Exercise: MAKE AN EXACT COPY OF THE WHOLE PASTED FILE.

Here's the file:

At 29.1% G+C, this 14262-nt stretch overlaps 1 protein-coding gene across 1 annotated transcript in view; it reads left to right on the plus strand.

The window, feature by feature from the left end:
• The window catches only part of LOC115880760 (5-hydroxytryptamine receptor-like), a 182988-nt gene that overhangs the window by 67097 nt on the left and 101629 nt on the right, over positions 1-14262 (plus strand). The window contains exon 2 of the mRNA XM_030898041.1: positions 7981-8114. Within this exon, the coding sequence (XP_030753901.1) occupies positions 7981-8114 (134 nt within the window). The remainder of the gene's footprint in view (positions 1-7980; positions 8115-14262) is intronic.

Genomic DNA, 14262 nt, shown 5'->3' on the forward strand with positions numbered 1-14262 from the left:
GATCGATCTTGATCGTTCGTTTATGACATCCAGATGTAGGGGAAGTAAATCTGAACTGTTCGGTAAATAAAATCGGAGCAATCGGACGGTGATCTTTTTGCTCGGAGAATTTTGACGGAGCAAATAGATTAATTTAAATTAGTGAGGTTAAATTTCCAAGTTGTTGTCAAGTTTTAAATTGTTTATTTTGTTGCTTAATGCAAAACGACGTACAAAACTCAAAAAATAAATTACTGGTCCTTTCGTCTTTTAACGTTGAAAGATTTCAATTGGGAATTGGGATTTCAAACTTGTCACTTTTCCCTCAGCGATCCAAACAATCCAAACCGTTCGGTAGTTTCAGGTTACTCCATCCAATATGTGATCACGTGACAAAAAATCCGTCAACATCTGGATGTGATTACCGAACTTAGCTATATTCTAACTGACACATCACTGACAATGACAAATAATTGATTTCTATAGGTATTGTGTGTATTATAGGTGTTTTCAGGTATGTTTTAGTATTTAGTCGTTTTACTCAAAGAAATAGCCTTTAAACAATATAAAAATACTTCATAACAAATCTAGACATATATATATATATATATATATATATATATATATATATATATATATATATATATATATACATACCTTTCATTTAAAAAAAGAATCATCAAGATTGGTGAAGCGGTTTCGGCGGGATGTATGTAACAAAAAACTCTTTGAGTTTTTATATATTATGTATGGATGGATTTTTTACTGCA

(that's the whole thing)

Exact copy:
At 29.1% G+C, this 14262-nt stretch overlaps 1 protein-coding gene across 1 annotated transcript in view; it reads left to right on the plus strand.

The window, feature by feature from the left end:
• The window catches only part of LOC115880760 (5-hydroxytryptamine receptor-like), a 182988-nt gene that overhangs the window by 67097 nt on the left and 101629 nt on the right, over positions 1-14262 (plus strand). The window contains exon 2 of the mRNA XM_030898041.1: positions 7981-8114. Within this exon, the coding sequence (XP_030753901.1) occupies positions 7981-8114 (134 nt within the window). The remainder of the gene's footprint in view (positions 1-7980; positions 8115-14262) is intronic.

Genomic DNA, 14262 nt, shown 5'->3' on the forward strand with positions numbered 1-14262 from the left:
GATCGATCTTGATCGTTCGTTTATGACATCCAGATGTAGGGGAAGTAAATCTGAACTGTTCGGTAAATAAAATCGGAGCAATCGGACGGTGATCTTTTTGCTCGGAGAATTTTGACGGAGCAAATAGATTAATTTAAATTAGTGAGGTTAAATTTCCAAGTTGTTGTCAAGTTTTAAATTGTTTATTTTGTTGCTTAATGCAAAACGACGTACAAAACTCAAAAAATAAATTACTGGTCCTTTCGTCTTTTAACGTTGAAAGATTTCAATTGGGAATTGGGATTTCAAACTTGTCACTTTTCCCTCAGCGATCCAAACAATCCAAACCGTTCGGTAGTTTCAGGTTACTCCATCCAATATGTGATCACGTGACAAAAAATCCGTCAACATCTGGATGTGATTACCGAACTTAGCTATATTCTAACTGACACATCACTGACAATGACAAATAATTGATTTCTATAGGTATTGTGTGTATTATAGGTGTTTTCAGGTATGTTTTAGTATTTAGTCGTTTTACTCAAAGAAATAGCCTTTAAACAATATAAAAATACTTCATAACAAATCTAGACATATATATATATATATATATATATATATATATATATATATATATATATATATATATATACATACCTTTCATTTAAAAAAAGAATCATCAAGATTGGTGAAGCGGTTTCGGCGGGATGTATGTAACAAAAAACTCTTTGAGTTTTTATATATTATGTATGGATGGATTTTTTACTGCA